If You Knew Where I’d Been
A lot of people, especially my much younger friends, see where I am in my life now and assume everything I have was handed to me or that it was easy. They have NO idea. I have relatives who give me hell over being debt-free except my home but they’re able-bodied and have never held a job in any of the years when I routinely worked 100 hours a week, sometimes 60 of which was as a volunteer. They didn’t sit home watching tabloid TV for lack of employment opportunities but for lack of work ethic.
This is “almost” a picture of my first home after college. I say “almost” because my real home across the street surely fell in years ago.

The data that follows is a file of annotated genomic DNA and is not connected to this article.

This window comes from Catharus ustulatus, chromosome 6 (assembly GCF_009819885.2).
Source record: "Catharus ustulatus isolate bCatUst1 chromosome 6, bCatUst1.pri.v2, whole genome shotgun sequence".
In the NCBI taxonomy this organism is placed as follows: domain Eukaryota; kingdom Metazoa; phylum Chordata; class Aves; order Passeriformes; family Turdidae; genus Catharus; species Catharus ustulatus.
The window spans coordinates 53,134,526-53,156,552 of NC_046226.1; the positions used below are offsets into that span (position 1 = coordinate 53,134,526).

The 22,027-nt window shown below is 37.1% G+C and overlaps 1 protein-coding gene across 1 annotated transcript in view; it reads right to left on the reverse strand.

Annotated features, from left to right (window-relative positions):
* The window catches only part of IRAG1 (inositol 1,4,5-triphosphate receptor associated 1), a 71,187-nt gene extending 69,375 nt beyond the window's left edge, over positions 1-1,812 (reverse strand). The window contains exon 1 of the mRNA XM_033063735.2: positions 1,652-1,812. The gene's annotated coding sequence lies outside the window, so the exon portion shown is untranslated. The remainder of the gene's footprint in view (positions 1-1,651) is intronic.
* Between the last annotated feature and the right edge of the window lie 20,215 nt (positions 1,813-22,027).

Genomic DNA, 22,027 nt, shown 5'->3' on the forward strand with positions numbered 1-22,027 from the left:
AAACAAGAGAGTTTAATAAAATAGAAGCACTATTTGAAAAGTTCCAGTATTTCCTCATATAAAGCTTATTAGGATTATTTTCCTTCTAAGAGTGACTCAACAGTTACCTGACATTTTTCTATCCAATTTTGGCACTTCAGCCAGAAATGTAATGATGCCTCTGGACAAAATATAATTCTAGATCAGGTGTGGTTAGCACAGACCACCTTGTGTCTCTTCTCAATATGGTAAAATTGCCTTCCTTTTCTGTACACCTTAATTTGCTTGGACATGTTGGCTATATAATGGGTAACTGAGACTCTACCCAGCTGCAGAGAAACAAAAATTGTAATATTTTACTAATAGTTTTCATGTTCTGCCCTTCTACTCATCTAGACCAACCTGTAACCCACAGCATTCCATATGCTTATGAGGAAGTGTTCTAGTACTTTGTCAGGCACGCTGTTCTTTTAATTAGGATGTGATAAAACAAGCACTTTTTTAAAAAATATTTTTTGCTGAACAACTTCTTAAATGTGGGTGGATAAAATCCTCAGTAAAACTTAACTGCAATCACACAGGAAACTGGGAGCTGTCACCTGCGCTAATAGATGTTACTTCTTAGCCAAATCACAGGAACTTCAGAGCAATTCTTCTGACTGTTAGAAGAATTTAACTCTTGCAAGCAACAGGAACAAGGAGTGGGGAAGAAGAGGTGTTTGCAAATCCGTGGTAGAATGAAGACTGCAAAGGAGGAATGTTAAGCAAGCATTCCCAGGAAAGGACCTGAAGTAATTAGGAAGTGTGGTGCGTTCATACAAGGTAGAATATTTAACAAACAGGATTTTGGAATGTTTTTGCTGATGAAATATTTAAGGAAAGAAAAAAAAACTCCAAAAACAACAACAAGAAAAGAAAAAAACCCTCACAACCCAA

In early October of my senior year of college, the day before tuition was due, my scholarship was cancelled supposedly due to funding cuts, which meant I couldn’t be reimbursed for the tuition I’d already paid up front. Not my fault–I was an A student who rarely carried less than 18 hours a quarter, usually a total of 6 classes. My hours at my job as an English tutor had also been cut by one third because they’d hired a bunch of new and inexperienced tutors, but I’d been given new requirements that meant I needed to put in one third extra hours of reading and reports unpaid: not a problem for most of the new tutors who needed the training, but I was by far the most popular and always had a full schedule when I was there and never had downtime to do the training I already knew. The much-adored employers at my second job had had to let me go due to the economic downturn–their newest restaurant was failing and their new oven had melted half the wall on opening night. The only other employee stayed on because she had seniority but the restaurant closed soon after, permanently. At this point, I was already a month into the quarter, had bought my books, had paid the tuition that my scholarship was to reimburse, and had paid the rent. With coupons and careful shopping, a $5 bill would buy a jug of the cheapest milk, a loaf of the cheapest bread, a big can of tuna, box of Froot Loops, and maybe a carton of eggs in lieu of tuna; between that and free appetizers and cheap cola at the local bars, I could easily keep my weight at my usual 105 pounds for the entire week. The rest of my college expenses were paid by my parents, cash-flowed, but those were really difficult years for the family business.